Dancing in the lift – my first night in Oslo 1975

19/07/2014 by Christopher Buxton

The hottest summer in years – and I spend it in specialist shops buying padded anoraks, sweaters, thermal underwear and mountain boots. I’ve signed a contract with the Norwegian ministry of Education to work in a village school for at least a year– and I can’t find the place on any map. Never mind, I pack my St Edmund’s school trunk and heavy duty grip and make my way to Newcastle Docks to meet up with 6 fellow contractees, similarly luggaged up. We’re all bound for different parts of Norway but we have a week’s survival induction in Oslo via ferry to Bergen and spectacular train journey. So two days later, we haul our bags and trunks off the train at Oslo railway station, load up various taxis and arrive at our designated hotel.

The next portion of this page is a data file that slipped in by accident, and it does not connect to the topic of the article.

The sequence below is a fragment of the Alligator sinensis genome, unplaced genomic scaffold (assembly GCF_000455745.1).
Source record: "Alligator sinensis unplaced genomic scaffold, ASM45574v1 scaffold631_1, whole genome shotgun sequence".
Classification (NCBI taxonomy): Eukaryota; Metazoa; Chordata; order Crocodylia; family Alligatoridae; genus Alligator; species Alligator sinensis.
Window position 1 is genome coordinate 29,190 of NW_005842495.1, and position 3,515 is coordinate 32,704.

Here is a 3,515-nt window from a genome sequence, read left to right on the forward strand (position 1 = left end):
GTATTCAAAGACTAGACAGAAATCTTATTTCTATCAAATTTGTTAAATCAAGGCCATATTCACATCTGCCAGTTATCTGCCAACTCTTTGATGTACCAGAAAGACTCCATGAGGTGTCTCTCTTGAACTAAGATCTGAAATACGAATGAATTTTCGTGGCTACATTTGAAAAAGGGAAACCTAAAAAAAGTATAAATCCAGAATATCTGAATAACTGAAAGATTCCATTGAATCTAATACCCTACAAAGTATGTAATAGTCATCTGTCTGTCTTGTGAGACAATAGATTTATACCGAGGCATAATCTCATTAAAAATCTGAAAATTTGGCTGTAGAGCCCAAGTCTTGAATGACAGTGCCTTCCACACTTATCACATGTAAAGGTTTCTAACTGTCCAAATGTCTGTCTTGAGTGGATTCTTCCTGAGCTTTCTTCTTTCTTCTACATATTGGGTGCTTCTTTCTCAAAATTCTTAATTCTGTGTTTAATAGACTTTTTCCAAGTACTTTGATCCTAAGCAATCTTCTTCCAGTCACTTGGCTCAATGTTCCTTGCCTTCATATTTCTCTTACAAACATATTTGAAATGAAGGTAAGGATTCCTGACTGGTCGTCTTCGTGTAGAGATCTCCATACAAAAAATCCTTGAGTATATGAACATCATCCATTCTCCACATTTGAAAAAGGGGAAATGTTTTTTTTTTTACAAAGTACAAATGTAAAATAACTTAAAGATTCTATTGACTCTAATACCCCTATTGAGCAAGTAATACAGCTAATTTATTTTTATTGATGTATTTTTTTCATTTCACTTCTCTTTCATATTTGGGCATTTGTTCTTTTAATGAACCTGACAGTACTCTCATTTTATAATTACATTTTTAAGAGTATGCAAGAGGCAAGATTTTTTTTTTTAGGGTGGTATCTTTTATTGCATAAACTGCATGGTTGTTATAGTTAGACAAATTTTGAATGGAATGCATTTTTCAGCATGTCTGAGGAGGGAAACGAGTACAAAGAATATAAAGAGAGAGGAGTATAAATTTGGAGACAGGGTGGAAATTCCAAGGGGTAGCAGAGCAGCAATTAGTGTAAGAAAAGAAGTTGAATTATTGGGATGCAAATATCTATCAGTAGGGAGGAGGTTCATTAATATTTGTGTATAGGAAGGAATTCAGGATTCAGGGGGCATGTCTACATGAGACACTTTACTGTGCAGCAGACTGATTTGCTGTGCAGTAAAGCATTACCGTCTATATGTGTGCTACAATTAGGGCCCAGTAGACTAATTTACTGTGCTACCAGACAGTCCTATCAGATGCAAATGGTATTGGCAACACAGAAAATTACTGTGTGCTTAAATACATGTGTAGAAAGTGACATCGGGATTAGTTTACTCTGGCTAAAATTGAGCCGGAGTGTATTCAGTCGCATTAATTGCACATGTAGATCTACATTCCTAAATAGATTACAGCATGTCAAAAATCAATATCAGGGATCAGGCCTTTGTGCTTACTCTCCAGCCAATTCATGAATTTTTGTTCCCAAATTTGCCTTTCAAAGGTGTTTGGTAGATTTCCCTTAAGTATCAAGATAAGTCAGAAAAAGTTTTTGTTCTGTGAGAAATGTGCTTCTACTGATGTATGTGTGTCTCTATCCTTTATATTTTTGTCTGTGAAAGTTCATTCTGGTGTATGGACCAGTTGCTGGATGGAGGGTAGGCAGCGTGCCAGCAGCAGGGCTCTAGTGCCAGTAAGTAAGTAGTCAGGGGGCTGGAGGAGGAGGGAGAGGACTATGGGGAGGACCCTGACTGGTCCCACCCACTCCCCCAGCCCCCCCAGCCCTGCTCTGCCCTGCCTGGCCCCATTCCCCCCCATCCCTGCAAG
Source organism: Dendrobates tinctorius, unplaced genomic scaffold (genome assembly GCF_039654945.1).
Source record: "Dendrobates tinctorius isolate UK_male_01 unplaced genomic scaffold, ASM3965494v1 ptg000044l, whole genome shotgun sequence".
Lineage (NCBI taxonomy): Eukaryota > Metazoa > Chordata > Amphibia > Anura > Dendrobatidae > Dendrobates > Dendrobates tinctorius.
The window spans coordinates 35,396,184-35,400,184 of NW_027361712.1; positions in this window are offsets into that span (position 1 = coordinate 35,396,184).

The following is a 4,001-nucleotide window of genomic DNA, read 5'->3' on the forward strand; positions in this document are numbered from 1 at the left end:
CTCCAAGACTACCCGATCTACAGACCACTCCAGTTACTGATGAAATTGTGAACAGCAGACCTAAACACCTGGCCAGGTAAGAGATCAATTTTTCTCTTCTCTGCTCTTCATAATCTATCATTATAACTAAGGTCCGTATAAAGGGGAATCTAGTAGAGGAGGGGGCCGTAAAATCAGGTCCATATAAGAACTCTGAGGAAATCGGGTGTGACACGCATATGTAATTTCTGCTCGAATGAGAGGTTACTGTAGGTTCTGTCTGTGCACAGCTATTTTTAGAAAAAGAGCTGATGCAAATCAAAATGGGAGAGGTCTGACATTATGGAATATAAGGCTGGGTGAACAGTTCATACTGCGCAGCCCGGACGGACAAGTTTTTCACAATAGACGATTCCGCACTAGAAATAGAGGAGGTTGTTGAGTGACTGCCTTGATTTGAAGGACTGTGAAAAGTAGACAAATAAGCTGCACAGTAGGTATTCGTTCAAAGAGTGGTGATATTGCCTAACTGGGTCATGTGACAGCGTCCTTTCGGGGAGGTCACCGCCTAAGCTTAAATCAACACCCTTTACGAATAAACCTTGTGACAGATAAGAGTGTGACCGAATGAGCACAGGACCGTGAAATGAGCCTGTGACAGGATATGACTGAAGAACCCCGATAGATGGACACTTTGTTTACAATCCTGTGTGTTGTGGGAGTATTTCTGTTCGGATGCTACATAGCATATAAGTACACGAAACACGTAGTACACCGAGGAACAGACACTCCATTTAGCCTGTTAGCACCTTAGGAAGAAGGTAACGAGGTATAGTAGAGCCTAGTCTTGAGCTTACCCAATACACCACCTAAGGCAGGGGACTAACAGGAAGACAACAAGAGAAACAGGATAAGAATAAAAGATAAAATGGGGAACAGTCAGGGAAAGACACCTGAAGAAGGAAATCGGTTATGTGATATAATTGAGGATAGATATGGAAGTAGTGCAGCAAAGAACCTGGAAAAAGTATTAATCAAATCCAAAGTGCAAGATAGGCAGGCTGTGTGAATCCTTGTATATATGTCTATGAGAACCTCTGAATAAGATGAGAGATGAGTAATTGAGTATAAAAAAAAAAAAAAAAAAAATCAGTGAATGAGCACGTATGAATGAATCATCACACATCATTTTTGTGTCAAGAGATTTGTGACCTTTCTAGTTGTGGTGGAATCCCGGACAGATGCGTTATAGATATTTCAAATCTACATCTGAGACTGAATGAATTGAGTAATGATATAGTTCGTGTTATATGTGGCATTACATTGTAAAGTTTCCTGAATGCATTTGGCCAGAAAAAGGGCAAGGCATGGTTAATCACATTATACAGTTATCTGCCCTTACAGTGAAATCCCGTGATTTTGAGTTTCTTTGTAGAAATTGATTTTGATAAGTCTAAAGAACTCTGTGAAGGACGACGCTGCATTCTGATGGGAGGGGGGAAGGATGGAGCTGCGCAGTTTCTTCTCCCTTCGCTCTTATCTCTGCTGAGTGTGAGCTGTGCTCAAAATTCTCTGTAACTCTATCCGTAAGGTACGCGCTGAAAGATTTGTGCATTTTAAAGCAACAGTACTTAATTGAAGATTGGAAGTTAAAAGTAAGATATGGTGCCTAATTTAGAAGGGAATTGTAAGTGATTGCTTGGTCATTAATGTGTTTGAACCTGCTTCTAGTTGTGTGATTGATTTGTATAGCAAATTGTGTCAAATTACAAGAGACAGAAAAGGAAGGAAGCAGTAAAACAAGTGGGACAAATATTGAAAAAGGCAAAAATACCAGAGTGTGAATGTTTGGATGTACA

The hotel occupies the third, fourth and fifth floors of a modern block. With much sweat and muscle strain we fill the lift with our luggage – there’s space for two of us and the rest take the stairs. The lift is doorless, so we watch the wall slide past as we keep the luggage pile from toppling over. At the third floor, I stay by the lift while my colleagues sort out our rooms. No problem so in a few minutes my colleague and I are back in the lift. He presses the fifth floor button, but the lift obeys a previous summons and descends to the ground floor where baffled folk have been waiting for the last ten minutes. They open the door to see the compartment filled with two sweating men holding on to tottering piles of luggage. They close the door and the lift lurches upwards. We reach the fifth floor to find that the outer door cannot be opened. We later understand the hotel has a problem with absconding guests. We press 3 to return to reception. Inevitably our journey takes past the ground floor where the same folk are becoming understandably restless. Back on the reception floor, my colleague gives way to the concierge who carries an impressive bunch of keys. We make our way to the fifth floor, again via the ground floor. At least the concierge’s considerable bulk offers some protection from the hot volley of complaints. The lift is now making alarming groaning noises as we ris to the fifth floor. The concierge finds the right key and inserts it, but before he is able to turn it, the lift shudders and begins to descend again, leaving his ring of keys to dangle precariously over the lift shaft. The concierge now performs dance of fury – quite impressive given his size and the lack of space. And I get my first lesson in Norwegian swearing.